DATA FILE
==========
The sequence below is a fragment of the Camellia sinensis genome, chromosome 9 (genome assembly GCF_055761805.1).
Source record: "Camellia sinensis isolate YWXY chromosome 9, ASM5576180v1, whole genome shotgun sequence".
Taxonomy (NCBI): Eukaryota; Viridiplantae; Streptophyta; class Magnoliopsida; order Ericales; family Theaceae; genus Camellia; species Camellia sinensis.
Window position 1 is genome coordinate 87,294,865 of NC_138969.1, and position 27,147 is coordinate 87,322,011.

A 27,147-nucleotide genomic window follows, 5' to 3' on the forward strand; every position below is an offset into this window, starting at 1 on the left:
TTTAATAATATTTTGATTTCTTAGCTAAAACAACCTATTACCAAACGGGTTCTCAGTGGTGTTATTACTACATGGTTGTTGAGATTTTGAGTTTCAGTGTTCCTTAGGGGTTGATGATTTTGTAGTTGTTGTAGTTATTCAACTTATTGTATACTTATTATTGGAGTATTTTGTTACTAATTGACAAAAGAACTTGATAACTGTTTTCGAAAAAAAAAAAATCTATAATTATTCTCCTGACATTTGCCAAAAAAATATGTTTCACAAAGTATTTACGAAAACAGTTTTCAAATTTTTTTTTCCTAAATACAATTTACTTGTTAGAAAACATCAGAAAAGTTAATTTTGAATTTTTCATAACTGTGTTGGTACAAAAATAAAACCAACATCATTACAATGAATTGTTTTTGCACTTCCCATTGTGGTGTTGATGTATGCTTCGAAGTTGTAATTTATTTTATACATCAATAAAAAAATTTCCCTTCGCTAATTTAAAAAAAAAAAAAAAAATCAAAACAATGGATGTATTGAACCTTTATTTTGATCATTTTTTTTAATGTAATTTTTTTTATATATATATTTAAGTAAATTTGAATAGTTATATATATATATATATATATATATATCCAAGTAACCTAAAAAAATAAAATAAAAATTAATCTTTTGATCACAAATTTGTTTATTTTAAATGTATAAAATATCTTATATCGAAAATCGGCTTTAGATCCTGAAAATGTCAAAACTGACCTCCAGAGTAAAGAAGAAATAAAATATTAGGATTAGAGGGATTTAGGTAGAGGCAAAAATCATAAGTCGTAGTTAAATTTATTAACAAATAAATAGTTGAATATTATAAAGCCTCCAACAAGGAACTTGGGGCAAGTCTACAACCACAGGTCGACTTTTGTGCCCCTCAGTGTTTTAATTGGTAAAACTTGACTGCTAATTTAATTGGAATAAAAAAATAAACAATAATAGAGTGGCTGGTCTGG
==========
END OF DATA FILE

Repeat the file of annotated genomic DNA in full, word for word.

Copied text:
The sequence below is a fragment of the Camellia sinensis genome, chromosome 9 (genome assembly GCF_055761805.1).
Source record: "Camellia sinensis isolate YWXY chromosome 9, ASM5576180v1, whole genome shotgun sequence".
Taxonomy (NCBI): Eukaryota; Viridiplantae; Streptophyta; class Magnoliopsida; order Ericales; family Theaceae; genus Camellia; species Camellia sinensis.
Window position 1 is genome coordinate 87,294,865 of NC_138969.1, and position 27,147 is coordinate 87,322,011.

A 27,147-nucleotide genomic window follows, 5' to 3' on the forward strand; every position below is an offset into this window, starting at 1 on the left:
TTTAATAATATTTTGATTTCTTAGCTAAAACAACCTATTACCAAACGGGTTCTCAGTGGTGTTATTACTACATGGTTGTTGAGATTTTGAGTTTCAGTGTTCCTTAGGGGTTGATGATTTTGTAGTTGTTGTAGTTATTCAACTTATTGTATACTTATTATTGGAGTATTTTGTTACTAATTGACAAAAGAACTTGATAACTGTTTTCGAAAAAAAAAAAATCTATAATTATTCTCCTGACATTTGCCAAAAAAATATGTTTCACAAAGTATTTACGAAAACAGTTTTCAAATTTTTTTTTCCTAAATACAATTTACTTGTTAGAAAACATCAGAAAAGTTAATTTTGAATTTTTCATAACTGTGTTGGTACAAAAATAAAACCAACATCATTACAATGAATTGTTTTTGCACTTCCCATTGTGGTGTTGATGTATGCTTCGAAGTTGTAATTTATTTTATACATCAATAAAAAAATTTCCCTTCGCTAATTTAAAAAAAAAAAAAAAAATCAAAACAATGGATGTATTGAACCTTTATTTTGATCATTTTTTTTAATGTAATTTTTTTTATATATATATTTAAGTAAATTTGAATAGTTATATATATATATATATATATATATATCCAAGTAACCTAAAAAAATAAAATAAAAATTAATCTTTTGATCACAAATTTGTTTATTTTAAATGTATAAAATATCTTATATCGAAAATCGGCTTTAGATCCTGAAAATGTCAAAACTGACCTCCAGAGTAAAGAAGAAATAAAATATTAGGATTAGAGGGATTTAGGTAGAGGCAAAAATCATAAGTCGTAGTTAAATTTATTAACAAATAAATAGTTGAATATTATAAAGCCTCCAACAAGGAACTTGGGGCAAGTCTACAACCACAGGTCGACTTTTGTGCCCCTCAGTGTTTTAATTGGTAAAACTTGACTGCTAATTTAATTGGAATAAAAAAATAAACAATAATAGAGTGGCTGGTCTGG